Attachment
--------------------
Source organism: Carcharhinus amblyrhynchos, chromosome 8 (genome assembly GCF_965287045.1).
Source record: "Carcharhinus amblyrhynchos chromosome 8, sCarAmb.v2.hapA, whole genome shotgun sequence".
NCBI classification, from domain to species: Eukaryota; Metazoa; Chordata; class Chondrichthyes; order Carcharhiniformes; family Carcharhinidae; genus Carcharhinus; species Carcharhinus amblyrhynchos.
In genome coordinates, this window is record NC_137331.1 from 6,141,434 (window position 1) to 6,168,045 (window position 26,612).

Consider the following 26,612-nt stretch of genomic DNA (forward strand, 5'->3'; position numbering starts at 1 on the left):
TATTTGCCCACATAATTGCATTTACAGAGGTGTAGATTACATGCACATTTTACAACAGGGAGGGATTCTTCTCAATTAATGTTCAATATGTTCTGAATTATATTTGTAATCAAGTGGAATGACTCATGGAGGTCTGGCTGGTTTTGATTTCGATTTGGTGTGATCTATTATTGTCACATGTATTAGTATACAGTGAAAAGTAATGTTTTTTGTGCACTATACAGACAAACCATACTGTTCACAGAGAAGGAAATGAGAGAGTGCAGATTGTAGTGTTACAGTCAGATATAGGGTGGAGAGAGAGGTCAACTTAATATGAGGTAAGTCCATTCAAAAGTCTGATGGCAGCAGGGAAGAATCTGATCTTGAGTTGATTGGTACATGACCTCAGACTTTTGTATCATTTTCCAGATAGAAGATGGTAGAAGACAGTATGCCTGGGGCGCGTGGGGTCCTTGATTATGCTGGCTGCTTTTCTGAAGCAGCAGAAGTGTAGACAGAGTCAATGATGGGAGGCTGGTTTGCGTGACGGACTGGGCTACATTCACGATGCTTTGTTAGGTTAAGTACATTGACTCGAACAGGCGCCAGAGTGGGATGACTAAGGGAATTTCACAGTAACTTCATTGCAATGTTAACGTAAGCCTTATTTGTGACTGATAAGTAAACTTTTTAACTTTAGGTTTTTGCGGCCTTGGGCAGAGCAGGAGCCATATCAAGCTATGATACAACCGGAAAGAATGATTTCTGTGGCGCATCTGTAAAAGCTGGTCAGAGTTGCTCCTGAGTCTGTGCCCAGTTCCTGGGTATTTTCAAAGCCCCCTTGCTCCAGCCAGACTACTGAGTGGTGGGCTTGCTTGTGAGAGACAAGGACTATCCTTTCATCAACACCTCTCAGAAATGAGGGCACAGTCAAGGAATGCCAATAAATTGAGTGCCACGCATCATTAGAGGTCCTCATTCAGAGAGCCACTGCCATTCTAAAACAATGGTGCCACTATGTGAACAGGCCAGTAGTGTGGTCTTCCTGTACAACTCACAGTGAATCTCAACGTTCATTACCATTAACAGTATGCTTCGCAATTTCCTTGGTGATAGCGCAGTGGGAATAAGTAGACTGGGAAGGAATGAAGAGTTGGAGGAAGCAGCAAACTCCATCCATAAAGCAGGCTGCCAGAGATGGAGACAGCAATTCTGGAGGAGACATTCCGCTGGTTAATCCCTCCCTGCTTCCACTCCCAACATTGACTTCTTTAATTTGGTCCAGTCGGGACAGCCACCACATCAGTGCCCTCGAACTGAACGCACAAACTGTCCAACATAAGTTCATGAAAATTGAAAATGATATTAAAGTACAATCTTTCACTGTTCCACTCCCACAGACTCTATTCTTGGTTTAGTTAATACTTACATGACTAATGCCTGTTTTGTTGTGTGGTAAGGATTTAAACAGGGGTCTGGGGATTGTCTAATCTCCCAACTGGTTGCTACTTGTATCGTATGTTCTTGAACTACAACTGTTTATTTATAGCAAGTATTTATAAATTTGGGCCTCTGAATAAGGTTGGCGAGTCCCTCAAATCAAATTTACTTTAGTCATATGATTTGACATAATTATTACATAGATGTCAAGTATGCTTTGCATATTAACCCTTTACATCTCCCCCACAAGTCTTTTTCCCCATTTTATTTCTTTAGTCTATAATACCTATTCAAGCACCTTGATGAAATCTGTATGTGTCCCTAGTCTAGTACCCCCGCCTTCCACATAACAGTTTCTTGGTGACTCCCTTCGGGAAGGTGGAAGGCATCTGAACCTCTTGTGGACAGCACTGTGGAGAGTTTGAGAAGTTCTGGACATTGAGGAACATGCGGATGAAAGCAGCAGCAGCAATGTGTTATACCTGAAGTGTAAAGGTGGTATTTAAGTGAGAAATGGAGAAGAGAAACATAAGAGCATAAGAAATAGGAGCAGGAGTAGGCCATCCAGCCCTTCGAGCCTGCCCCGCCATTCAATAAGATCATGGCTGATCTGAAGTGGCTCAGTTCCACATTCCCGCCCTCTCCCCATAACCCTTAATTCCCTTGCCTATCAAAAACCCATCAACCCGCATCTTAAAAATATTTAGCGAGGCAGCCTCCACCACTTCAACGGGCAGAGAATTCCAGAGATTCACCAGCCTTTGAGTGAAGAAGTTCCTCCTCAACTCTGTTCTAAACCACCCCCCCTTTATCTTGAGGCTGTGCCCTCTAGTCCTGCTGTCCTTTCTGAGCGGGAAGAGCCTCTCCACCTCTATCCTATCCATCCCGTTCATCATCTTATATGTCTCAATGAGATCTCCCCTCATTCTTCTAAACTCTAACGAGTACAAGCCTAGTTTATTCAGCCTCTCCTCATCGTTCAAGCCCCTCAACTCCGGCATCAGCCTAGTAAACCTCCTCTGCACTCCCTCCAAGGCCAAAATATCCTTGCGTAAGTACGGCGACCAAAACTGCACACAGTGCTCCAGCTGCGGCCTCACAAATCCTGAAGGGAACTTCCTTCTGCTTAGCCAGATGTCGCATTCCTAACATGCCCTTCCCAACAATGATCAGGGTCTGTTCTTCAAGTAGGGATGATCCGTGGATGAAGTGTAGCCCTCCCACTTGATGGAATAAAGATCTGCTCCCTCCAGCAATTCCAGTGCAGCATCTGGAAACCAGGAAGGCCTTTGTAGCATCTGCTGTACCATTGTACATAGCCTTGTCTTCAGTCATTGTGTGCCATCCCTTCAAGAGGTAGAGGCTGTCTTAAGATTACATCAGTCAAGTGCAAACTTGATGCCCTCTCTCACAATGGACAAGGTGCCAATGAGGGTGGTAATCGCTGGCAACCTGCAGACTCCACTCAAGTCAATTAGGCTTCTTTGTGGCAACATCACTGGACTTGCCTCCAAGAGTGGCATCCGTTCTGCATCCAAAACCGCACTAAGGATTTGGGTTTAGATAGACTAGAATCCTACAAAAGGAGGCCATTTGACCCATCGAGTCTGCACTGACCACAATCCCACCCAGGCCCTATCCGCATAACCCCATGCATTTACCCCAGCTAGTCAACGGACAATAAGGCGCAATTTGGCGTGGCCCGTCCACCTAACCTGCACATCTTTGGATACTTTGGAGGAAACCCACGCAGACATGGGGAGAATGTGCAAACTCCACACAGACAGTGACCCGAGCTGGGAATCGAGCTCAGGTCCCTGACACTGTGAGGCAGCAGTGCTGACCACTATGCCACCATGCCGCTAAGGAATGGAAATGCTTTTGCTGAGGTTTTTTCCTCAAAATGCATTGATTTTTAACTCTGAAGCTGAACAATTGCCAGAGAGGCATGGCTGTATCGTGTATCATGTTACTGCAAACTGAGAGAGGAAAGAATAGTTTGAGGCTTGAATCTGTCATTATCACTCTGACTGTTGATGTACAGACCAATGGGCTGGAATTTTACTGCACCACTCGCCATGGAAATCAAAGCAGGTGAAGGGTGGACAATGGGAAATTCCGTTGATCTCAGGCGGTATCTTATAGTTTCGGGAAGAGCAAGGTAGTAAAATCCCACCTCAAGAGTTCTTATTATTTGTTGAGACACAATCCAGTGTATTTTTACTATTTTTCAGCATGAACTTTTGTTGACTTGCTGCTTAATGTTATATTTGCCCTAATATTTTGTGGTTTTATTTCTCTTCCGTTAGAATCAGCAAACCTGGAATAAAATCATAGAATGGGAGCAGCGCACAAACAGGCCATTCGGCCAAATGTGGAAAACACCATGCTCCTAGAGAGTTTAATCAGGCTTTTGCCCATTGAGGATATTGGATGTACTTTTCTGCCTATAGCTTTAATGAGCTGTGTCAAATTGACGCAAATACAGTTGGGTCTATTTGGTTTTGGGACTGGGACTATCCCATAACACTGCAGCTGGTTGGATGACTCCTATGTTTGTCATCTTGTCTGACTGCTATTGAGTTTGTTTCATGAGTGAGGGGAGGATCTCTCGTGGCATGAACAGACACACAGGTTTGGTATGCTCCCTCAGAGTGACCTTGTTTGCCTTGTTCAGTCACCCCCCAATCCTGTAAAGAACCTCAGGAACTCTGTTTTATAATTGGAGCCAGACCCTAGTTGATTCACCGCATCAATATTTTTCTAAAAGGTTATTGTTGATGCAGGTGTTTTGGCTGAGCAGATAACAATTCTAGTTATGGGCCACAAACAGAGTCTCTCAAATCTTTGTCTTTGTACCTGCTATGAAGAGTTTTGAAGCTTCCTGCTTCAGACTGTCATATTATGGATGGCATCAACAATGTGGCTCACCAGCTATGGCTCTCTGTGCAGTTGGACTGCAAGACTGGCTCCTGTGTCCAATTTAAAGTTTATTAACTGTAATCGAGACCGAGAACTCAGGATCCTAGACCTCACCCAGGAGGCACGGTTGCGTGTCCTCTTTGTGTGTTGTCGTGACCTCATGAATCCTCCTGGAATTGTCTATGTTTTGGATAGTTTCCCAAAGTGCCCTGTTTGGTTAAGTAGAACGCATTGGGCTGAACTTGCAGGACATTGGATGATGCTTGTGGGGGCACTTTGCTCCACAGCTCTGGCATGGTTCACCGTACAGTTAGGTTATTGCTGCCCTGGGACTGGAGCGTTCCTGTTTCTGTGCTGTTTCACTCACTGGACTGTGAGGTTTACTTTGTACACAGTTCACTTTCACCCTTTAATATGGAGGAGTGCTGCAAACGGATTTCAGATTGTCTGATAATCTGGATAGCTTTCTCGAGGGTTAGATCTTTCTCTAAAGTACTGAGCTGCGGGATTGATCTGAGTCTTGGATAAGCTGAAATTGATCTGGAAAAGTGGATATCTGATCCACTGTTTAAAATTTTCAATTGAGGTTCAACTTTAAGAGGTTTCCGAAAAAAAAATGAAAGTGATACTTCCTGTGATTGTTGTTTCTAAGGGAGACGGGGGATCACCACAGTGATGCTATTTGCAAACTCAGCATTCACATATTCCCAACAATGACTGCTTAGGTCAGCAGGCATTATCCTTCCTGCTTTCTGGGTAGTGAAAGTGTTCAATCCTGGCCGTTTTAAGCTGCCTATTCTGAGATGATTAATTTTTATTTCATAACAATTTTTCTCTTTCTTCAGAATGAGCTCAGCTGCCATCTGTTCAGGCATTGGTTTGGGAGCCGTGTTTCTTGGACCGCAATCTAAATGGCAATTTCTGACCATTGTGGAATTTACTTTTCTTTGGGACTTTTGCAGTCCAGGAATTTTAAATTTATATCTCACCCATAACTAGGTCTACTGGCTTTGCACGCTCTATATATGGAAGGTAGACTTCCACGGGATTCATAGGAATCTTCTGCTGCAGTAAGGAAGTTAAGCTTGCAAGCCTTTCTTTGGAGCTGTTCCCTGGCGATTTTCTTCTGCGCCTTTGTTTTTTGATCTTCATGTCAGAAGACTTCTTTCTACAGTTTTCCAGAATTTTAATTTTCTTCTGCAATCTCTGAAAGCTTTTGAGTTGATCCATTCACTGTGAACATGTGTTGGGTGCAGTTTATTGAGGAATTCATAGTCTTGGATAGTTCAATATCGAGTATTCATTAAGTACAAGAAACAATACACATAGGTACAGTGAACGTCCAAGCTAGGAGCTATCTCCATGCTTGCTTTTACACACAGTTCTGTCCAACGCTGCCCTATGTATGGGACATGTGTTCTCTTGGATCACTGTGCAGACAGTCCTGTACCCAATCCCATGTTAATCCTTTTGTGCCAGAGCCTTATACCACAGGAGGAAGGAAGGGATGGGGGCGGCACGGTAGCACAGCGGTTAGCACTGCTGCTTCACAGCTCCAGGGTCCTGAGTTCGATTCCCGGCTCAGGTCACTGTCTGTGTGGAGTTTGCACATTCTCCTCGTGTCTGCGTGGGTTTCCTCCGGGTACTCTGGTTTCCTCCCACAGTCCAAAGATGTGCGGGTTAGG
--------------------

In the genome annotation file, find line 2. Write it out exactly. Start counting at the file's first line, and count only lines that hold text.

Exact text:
Source record: "Carcharhinus amblyrhynchos chromosome 8, sCarAmb.v2.hapA, whole genome shotgun sequence".